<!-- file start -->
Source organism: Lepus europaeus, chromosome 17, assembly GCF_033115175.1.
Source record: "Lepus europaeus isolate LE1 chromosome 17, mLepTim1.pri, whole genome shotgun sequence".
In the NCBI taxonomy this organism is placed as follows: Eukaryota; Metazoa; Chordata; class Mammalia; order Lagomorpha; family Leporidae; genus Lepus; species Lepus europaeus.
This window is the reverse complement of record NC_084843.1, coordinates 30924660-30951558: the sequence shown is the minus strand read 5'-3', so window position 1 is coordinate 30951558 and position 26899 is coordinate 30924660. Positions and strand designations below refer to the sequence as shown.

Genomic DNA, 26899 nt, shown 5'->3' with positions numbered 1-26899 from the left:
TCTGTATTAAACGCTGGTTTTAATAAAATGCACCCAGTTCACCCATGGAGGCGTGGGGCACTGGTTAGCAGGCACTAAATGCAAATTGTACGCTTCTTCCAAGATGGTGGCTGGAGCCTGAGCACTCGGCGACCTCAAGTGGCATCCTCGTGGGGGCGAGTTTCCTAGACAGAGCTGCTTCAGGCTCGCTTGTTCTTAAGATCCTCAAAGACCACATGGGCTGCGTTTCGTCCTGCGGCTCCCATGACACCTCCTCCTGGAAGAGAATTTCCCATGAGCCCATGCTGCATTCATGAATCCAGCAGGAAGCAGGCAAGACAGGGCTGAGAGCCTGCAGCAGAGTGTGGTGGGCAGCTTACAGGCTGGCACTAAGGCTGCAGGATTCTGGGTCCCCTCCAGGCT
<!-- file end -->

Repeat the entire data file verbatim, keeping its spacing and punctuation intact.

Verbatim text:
Source organism: Lepus europaeus, chromosome 17, assembly GCF_033115175.1.
Source record: "Lepus europaeus isolate LE1 chromosome 17, mLepTim1.pri, whole genome shotgun sequence".
In the NCBI taxonomy this organism is placed as follows: Eukaryota; Metazoa; Chordata; class Mammalia; order Lagomorpha; family Leporidae; genus Lepus; species Lepus europaeus.
This window is the reverse complement of record NC_084843.1, coordinates 30924660-30951558: the sequence shown is the minus strand read 5'-3', so window position 1 is coordinate 30951558 and position 26899 is coordinate 30924660. Positions and strand designations below refer to the sequence as shown.

Genomic DNA, 26899 nt, shown 5'->3' with positions numbered 1-26899 from the left:
TCTGTATTAAACGCTGGTTTTAATAAAATGCACCCAGTTCACCCATGGAGGCGTGGGGCACTGGTTAGCAGGCACTAAATGCAAATTGTACGCTTCTTCCAAGATGGTGGCTGGAGCCTGAGCACTCGGCGACCTCAAGTGGCATCCTCGTGGGGGCGAGTTTCCTAGACAGAGCTGCTTCAGGCTCGCTTGTTCTTAAGATCCTCAAAGACCACATGGGCTGCGTTTCGTCCTGCGGCTCCCATGACACCTCCTCCTGGAAGAGAATTTCCCATGAGCCCATGCTGCATTCATGAATCCAGCAGGAAGCAGGCAAGACAGGGCTGAGAGCCTGCAGCAGAGTGTGGTGGGCAGCTTACAGGCTGGCACTAAGGCTGCAGGATTCTGGGTCCCCTCCAGGCT